Wednesday, October 29, 2008

Clickjacking: A security problem for all browsers.

At the moment of writing most browsers are still susceptible to clickjacking, but you can take steps to reduce the risk. But what is Clickjacking really?

Clickjacking allows an attacker to use one or more of several new attack scenarios to literally steal your mouse clicks. When you think you're clicking on a simple button — for example, to see the next page of an article — you may actually be giving the bad guys permission to do something entirely different, such as log on to your online checking account.

By taking advantage of any of a growing number of recently discovered vulnerabilities in Microsoft's Internet Explorer, Mozilla's Firefox, Apple's Safari, and all other Web browsers, criminals can hijack your system by intercepting clicks of what appear to be legitimate links. The problem doesn't stop there, however. At least some of the flaws that make clickjacking possible also show up in such popular Web tools as Adobe's Flash player and Microsoft's Silverlight streaming-media plug-in. If they can control where your clicks are going, they may be able to get a user to reconfigure the system so they disable security.
In clickjacking, surreptitious buttons are "floated" behind the actual buttons that you see on a Web site. When you click the button, you're not triggering the function that you expected. Instead, the click is routed to the bad guy's substitute link.
Clickjacking isn't new. In fact, it dates back to at least 2002 or 2003.
What's new is the range of browser vulnerabilities that make clickjacking possible.
There are multiple variants of clickjacking. Some of it requires cross domain access, some doesn't. Some overlay entire pages over a page, some use iFrames to get you to click on one spot. Some require JavaScript, some don't. Some variants use CSRF [Cross-Site Request Forging] to pre-load data in forms, some don't. Clickjacking does not cover any one of these use cases, but rather all of them. This doesn't mean there are no protections, however. In fact, one of the most important steps that users can take to protect themselves is to enable JavaScript only for approved sites. Disabling JavaScript has serious drawbacks, because so much of the Web's interactivity is driven by JavaScript apps. And even browsing with JavaScript disabled will not protect against all possible avenues of attack. Most browsers are vulnerable.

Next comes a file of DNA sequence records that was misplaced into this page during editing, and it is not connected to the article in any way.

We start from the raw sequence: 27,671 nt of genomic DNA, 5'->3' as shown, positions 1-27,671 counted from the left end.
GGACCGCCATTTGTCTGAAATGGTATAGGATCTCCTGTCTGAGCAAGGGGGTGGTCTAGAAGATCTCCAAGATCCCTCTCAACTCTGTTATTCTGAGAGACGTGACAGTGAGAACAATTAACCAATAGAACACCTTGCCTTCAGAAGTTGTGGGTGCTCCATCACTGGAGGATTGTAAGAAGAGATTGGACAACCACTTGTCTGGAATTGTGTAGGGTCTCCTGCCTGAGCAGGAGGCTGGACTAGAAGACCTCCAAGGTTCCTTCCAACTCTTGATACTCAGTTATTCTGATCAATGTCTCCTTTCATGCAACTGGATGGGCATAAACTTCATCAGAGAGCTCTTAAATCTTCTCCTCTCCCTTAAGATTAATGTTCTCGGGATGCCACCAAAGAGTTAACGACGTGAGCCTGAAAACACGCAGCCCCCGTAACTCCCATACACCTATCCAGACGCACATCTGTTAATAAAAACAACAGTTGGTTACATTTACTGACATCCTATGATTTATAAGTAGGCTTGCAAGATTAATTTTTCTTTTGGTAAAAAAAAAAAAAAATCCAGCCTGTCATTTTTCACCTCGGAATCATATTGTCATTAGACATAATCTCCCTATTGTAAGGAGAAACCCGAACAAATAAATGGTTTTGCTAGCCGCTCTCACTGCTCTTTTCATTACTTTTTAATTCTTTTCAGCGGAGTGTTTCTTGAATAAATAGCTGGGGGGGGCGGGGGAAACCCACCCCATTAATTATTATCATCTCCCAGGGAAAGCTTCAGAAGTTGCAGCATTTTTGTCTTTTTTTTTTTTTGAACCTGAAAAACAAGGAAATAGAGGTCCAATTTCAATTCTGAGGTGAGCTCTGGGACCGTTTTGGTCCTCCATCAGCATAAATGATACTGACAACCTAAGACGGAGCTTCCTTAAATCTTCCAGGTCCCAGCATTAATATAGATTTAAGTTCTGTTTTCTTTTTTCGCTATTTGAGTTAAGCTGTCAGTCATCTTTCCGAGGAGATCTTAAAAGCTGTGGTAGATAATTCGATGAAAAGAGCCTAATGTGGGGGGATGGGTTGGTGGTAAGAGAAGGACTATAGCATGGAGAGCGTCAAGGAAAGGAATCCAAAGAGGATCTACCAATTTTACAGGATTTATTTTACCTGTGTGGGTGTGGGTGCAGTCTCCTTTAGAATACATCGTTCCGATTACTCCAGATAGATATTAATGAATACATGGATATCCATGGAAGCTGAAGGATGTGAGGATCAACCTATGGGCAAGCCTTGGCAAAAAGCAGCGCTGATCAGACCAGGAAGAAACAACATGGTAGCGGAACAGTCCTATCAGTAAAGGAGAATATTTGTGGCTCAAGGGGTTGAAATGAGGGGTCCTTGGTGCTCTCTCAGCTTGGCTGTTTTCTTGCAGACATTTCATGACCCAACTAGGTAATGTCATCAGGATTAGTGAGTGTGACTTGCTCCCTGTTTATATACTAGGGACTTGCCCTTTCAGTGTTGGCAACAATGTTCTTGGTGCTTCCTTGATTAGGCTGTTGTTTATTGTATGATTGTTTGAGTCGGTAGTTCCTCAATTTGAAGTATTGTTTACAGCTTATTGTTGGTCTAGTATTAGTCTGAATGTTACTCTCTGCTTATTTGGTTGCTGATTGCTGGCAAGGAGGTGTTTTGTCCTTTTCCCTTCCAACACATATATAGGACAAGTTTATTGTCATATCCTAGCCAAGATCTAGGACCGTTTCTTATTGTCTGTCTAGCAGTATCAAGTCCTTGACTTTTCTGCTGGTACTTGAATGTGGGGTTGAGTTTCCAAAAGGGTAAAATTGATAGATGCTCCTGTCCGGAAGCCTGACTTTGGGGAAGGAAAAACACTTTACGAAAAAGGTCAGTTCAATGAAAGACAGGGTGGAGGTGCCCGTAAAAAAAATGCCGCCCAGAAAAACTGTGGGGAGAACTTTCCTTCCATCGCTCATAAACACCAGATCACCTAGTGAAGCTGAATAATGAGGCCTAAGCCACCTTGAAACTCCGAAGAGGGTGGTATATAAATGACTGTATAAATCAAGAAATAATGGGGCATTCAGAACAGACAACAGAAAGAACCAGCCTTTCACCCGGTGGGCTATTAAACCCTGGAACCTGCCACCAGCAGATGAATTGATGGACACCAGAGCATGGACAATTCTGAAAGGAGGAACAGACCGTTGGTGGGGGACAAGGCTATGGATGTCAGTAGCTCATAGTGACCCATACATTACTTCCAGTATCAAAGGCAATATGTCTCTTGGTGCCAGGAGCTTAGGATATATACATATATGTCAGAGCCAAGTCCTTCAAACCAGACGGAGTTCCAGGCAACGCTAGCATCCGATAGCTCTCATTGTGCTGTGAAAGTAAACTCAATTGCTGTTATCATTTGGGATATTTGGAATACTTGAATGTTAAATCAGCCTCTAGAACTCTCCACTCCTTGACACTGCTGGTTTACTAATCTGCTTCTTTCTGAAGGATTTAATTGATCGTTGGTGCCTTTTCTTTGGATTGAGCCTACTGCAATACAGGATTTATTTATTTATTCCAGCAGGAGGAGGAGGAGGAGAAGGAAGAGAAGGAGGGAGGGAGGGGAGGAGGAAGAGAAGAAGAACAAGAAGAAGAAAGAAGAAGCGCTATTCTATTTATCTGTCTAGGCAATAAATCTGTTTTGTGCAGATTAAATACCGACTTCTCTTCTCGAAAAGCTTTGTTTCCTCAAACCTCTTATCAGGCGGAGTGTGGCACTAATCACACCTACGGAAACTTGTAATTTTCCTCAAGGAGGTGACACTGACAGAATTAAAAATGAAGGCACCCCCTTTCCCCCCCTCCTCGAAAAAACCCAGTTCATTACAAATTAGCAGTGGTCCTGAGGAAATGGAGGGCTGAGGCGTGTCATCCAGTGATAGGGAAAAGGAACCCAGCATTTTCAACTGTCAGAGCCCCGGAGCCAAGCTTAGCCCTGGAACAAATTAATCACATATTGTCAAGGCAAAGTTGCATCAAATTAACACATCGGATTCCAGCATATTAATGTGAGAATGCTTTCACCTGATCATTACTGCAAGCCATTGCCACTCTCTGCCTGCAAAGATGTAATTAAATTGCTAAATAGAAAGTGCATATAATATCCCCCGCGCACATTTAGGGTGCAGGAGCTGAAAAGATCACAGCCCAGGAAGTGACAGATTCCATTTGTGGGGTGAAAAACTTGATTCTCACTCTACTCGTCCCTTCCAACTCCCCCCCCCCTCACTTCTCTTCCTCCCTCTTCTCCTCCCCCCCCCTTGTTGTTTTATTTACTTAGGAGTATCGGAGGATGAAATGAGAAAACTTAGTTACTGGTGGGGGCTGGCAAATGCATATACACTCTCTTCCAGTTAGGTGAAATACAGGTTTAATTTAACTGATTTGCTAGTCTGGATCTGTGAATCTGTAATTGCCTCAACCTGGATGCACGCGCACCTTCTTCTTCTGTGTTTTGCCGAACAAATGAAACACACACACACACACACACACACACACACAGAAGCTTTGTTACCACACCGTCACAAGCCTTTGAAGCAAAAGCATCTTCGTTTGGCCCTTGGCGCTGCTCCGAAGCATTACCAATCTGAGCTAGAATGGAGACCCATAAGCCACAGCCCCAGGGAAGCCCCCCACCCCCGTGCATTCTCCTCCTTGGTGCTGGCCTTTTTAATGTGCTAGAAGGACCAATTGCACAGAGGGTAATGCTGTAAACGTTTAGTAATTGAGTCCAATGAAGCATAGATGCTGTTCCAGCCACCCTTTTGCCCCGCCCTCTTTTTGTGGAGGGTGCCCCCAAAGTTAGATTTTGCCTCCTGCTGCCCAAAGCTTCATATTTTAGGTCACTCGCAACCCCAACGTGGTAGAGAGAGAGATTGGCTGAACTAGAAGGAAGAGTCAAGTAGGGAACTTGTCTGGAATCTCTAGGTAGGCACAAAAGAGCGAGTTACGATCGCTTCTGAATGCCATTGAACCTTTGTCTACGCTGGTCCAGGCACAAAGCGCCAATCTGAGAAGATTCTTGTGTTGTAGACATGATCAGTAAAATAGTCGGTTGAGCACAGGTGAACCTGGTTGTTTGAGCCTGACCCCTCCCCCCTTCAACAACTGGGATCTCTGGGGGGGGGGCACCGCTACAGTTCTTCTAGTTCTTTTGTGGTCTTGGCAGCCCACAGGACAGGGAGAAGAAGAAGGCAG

Besides browsers, the bad guys can also exploit Web programs such as Adobe's Flash player. For instance, one proof-of-concept demonstration shows that a hacker can use the Flash player to take over a PC's webcam and microphone. Imagine the implications of stalkers eavesdropping on your laptop's built-in camera and mic. Clickjacking vulnerabilities don't stop there; attacks may also be launched via iFrames by using cross-site scripting techniques.So disabling browser plug-ins and scripting will help but is no panacea, given the threat's complexity.

Can you stay safe in a clickjacking internet connected world?

Browser and plug-in vendors have joined organizations in describing what you can do to stay safe. Adobe, the Mozilla Foundation and Microsoft has several webpages up describing several precautions or solutions. Even taking all these precautions doesn't guarantee that your system is 100% immune to the new threat. You'll need to become more conservative in visiting untrustworthy sites until the applications you use are made more secure.
While we're all waiting for vendors to patch their products and when in doubt, ask yourself whether your mother would approve of the site. However, even on sites where you could reasonably expect to be safe from such attacks, you can still be blindsided, so always think twice before you click.

However I stay optimistic. While the threat of attack may be high for the next three to six months, I expects more complete protections to become available within the same timeframe.